Last Friday the Constitutional Court gave the abrogative referendum on spring hunting the green light. In a 24-page decision it threw out each and every objection which the hunters’ organisations submitted for the Court’s consideration.
The nit-picking strategy of the hunters’ lobby has failed, with the Constitutional Court declaring in clear terms that the objections listed by the hunters’ organisations do not constitute valid reasons for halting the abrogative referendum. In particular, the Constitutional Court underlined the fact that the hunters had not in any way attempted to prove their claim that some minority right was in danger of being trampled upon as a result of the proposed abrogative referendum. The Constitutional Court pointed out that the FKNK had failed to identify any provision of the Constitution – or of the European Convention – that spells out a “fundamental right to hunt”. Nor, added the Constitutional Court, had the FKNK specified which of the provisions of the Constitution or of the European Convention would be infringed by the proposed abrogative referendum.
The voice of 41,494 electors is now being heard loud and clear. These electors triggered the call for an abrogative referendum to abolish spring hunting by removing from the statute book the regulations which permit it. These regulations are contained in Legal Notice 221 of 2010 entitled Framework for Allowing a Derogation Opening a Spring Hunting Season for Turtledove and Quail.
This is the third referendum to be held in Malta during the last 12 years. The abrogative referendum authorised by the Constitutional Court on Friday is, however, of a completely different nature from the other two.
Both the 2003 European Union referendum and the 2011 divorce referendum were consultative in nature. In 2003, the government consulted the electorate on Malta’s accession to the EU. It had no legal obligation to do so but it did, however, have a political commitment which it honoured by putting the question of Malta’s accession to the popular vote.
In 2011 Parliament asked the electorate for political direction as to whether or not divorce legislation should be approved by Parliament. It was the political way out for both the Nationalist Party and the Labour Party when faced with the private member’s Bill on the introduction of divorce. Both had then hoped for a no, yet they got a resounding yes.
The referendum this time is not consultative in nature. This time, the referendum will deliver a decision as to whether regulations permitting spring hunting are to be deleted from the statute book. This initiative originated outside Parliament on the initiative of the Coalition for the Abolition of Spring Hunting, made up of 13 environmental NGOs together with Alternattiva Demokratika, the Green Party in Malta. It is the first time that the provisions of the Referenda Act on abrogative referenda are being made use of.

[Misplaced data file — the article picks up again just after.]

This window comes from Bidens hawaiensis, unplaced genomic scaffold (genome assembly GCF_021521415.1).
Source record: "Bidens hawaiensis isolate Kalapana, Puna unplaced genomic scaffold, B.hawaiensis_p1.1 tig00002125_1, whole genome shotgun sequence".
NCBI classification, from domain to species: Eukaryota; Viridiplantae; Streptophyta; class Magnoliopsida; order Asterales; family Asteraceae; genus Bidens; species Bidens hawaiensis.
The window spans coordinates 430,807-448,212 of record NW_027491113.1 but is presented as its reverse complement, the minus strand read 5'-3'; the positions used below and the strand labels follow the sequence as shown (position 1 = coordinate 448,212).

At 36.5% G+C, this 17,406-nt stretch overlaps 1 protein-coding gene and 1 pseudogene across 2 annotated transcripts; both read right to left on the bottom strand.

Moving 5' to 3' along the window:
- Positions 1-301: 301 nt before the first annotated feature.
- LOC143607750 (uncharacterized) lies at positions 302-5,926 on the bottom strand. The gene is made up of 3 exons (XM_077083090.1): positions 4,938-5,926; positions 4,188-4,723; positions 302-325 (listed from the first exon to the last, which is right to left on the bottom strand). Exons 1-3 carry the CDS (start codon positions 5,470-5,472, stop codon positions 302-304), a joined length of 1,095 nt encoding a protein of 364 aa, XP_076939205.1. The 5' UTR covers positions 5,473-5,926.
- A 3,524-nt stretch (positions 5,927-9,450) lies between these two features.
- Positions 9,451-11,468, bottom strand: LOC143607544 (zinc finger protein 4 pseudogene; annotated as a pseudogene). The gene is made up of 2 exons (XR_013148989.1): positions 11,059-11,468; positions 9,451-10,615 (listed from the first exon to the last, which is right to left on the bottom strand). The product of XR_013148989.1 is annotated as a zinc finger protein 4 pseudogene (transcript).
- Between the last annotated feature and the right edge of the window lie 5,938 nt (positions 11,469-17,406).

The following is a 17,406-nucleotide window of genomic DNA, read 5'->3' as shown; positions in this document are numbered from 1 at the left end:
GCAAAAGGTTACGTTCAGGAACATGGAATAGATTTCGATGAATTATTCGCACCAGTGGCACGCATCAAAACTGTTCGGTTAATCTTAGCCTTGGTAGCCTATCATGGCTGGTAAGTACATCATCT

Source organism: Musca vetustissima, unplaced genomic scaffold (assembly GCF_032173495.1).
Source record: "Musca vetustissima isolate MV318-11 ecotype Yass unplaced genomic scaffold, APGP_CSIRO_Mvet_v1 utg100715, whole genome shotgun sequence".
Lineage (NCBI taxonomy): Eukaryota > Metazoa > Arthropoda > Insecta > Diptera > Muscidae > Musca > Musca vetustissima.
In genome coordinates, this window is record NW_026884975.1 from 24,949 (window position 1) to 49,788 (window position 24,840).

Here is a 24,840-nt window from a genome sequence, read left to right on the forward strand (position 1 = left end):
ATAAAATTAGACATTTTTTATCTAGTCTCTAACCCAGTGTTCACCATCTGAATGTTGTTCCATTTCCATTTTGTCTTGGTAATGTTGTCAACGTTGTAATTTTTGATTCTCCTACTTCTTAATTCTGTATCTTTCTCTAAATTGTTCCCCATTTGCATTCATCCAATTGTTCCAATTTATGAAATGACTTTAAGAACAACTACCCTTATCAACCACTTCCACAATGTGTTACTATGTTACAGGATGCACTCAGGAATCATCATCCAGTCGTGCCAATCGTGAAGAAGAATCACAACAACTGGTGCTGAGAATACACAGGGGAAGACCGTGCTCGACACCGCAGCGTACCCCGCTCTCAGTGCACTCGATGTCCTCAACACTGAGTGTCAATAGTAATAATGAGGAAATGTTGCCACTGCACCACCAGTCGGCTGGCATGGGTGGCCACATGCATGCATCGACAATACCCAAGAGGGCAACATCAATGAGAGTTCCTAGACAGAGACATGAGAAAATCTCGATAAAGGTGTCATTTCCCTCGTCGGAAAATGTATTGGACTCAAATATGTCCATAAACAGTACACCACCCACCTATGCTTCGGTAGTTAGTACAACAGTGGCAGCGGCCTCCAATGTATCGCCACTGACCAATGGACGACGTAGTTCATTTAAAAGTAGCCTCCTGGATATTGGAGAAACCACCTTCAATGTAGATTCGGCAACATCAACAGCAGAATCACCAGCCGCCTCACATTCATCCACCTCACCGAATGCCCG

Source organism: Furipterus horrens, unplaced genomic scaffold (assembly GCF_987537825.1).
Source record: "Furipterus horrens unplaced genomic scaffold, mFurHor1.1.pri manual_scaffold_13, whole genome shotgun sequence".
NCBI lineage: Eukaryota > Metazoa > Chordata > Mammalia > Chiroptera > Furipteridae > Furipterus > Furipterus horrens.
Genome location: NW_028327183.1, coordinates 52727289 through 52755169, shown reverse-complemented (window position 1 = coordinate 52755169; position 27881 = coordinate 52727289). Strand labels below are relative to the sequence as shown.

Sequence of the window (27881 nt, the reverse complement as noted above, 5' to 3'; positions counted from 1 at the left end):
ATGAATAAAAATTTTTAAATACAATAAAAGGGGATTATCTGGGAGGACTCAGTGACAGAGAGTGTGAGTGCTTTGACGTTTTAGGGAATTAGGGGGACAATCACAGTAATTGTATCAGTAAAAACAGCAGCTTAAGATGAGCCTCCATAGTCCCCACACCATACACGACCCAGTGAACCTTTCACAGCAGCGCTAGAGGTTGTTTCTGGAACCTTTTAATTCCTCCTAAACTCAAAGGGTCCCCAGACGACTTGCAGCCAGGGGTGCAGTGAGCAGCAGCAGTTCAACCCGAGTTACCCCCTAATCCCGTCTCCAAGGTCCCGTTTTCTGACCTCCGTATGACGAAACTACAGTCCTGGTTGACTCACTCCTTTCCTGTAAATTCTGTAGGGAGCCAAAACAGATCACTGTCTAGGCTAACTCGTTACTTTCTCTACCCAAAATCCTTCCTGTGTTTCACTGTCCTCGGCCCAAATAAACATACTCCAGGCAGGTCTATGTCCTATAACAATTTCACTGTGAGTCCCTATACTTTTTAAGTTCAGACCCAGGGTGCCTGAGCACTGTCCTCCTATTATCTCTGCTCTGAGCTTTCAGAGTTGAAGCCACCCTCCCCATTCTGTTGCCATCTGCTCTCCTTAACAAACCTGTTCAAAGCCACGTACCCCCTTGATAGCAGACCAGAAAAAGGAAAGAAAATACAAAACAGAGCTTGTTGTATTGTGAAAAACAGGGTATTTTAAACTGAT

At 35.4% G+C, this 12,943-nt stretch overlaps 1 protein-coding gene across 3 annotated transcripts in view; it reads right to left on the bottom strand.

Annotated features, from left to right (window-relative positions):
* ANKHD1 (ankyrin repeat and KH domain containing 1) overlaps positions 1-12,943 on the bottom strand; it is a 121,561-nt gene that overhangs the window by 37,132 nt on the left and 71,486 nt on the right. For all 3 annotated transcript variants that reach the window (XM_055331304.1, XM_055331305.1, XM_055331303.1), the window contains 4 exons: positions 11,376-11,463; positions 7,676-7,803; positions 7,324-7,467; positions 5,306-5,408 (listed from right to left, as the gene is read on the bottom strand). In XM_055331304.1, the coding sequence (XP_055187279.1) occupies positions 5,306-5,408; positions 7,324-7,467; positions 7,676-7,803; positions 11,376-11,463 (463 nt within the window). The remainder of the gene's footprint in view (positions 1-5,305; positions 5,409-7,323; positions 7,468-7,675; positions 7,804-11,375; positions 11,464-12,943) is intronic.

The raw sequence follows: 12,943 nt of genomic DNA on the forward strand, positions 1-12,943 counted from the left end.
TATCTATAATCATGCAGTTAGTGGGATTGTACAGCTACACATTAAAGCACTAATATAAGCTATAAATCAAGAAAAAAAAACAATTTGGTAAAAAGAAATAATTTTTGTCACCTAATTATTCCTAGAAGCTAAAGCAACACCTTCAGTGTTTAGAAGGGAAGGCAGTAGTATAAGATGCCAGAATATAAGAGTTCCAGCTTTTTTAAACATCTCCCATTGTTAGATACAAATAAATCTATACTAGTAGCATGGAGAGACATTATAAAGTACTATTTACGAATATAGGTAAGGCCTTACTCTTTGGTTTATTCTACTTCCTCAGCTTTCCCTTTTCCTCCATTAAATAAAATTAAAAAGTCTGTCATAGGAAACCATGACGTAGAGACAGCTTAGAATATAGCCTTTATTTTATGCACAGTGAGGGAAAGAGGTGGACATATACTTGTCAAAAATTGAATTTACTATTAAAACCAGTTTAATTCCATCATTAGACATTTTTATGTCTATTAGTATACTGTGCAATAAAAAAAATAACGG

This is the direct result of the backroom dealings practised by the parliamentary parties and the hunting lobby over the years. The hunting lobby has managed to cling on to a spring hunting season through lobbying the parliamentary parties and trading votes for concessions on hunting issues. Public opinion, consistently contrary to the agreements reached by the hunters’ organisations with both the Nationalist Party and the Labour Party, was ignored. Faced with this attitude, the only remaining option was to use the provisions of the Referenda Act, which have been left idle since being enacted in 1996.
Contrary to what some may think, it is not possible to hold an abrogative referendum on any matter whatsoever on merely a whim. The areas that can be subjected to an abrogative referendum are limited by a number of provisions of the law. A basic limitation is the number of signatories required to initiate the process. Ten per cent of the registered electorate is a substantial number of signatures. But then this is a necessary safeguard in order to ensure that the proposal being placed before the electorate is supported by a reasonable number of voters.
Fiscal measures, the Constitution, international treaties, electoral legislation, referendum legislation and issues of human rights are matters that cannot be subjected to a referendum.
Friday’s decision by the Constitutional Court means that the issue of spring hunting will now be decided by the electorate itself. While the specific issue being addressed by the abrogative referendum is spring hunting, the significance of the process is much more than that. It is an empowerment of the electorate, an exercise in direct democracy. The realisation will soon sink in that, on a number of matters, we voters have the right to recall the decision-making process from Parliament. It is a right that has been available but left idle for the past 19 years.
The abrogative referendum – which will be held between mid-April and mid-July – is a celebration of democracy. It strengthens democracy at its roots as it gives each and every one of us the right to participate in specific decisions. To be effective, however, it requires the participation of the largest possible number of voters.
That is the next challenge.
published in The Independent – Sunday 11 January 2015